Maybe not exactly like Ron's description (which is pretty extreme, although I know a couple of those guys, too--it's not that they don't have fun, it's more like they have one very specific way of having fun, and they're happy waiting through several sessions where they don't have much fun just to get that one thing to happen). But something similar, or at least related.

    Edit: On several occasions I've gamed with people like these in some kind of fun, exciting session (at cons, or as guests in a game, etc). Afterwards, they look simply shocked. Like they never expected this from roleplaying. They can't believe what just happened in this game! It was fun in a way they're really not used to. I can't conclude for sure that this means they don't normally have fun in their games, but it's certainly one possible explanation.

    I recently played in a session of an intense, ongoing long-term campaign all the players were really excited about. Boy, the enthusiasm was HUGE! However, that's not what I saw at the tabel. The game session was incredibly long (by my standards): about six hours. However, several players showed up an hour and a half late, and didn't seem too concerned about it. Several people fell asleep at the table multiple times. The players spent more time arguing than actually playing, to the point where a decision about how to open a window (which, in the end, they decided not to do at all) took over an hour. Afterwards, though, they were all about the good moments, which happened a couple of times in those six hours. So I can certainly understand the "20 minutes of fun in four hours" concept of RPG play.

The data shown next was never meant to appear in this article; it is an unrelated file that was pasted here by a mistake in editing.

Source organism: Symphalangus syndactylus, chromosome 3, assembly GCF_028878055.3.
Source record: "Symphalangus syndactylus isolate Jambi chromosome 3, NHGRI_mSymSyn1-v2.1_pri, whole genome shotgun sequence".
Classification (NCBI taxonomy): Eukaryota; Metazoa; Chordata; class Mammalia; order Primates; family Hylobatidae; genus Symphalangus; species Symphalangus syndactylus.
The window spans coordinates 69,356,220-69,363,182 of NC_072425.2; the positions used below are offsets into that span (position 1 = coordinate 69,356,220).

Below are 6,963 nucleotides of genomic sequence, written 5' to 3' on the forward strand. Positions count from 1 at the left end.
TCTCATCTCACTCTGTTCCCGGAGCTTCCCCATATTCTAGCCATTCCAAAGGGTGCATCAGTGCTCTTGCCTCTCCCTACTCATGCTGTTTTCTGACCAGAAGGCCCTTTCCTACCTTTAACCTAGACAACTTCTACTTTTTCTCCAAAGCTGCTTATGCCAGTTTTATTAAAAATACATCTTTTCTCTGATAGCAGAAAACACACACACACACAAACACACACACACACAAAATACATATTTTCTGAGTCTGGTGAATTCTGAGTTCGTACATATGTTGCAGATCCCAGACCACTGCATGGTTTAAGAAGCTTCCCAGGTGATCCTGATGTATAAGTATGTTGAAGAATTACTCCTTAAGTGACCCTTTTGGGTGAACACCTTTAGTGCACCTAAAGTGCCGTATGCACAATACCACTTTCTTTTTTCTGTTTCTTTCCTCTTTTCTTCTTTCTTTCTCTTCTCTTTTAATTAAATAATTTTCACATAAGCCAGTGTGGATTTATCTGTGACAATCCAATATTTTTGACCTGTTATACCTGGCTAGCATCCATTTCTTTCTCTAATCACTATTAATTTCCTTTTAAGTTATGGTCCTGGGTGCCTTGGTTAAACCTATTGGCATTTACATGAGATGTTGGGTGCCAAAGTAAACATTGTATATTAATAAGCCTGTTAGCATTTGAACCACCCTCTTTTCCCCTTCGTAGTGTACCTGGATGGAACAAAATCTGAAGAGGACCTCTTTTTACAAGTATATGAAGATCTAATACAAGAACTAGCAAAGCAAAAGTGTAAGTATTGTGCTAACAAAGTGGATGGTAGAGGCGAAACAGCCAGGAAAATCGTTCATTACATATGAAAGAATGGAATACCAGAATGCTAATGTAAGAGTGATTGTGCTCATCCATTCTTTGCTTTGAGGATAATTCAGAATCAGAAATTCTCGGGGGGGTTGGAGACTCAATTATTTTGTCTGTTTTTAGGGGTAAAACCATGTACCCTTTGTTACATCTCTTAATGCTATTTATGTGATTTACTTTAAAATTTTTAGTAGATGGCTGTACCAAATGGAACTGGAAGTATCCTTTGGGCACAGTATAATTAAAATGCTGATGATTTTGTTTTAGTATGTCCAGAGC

• I've met several of him over the years. In fact, every time I meet a new one, I like to update the list over at the Internet That Guy Database.
  • The "definitely does not have fun" part is where it falls down for me. I've seen more than a few people who make me wonder if they're having fun, because what they are doing (or rather, not doing) in the game seems to me like it isn't fun at all, but...I don't know for a fact whether they are or aren't.

    I've also met a few people who seemed at first to be non-fun-having turtles sitting like lumps at the table, and mostly figured out why they were there. (Sometimes by asking them! I know, it's so weird!) In all three cases, they had at least one thing about the game itself that engaged them (system/setting mastery, for example), but really attended the game for the social hanging-out-with-friends aspect. If we'd switched our weekend game for some other structured activity that had at least one appealing quality, I think they would have been just as happy.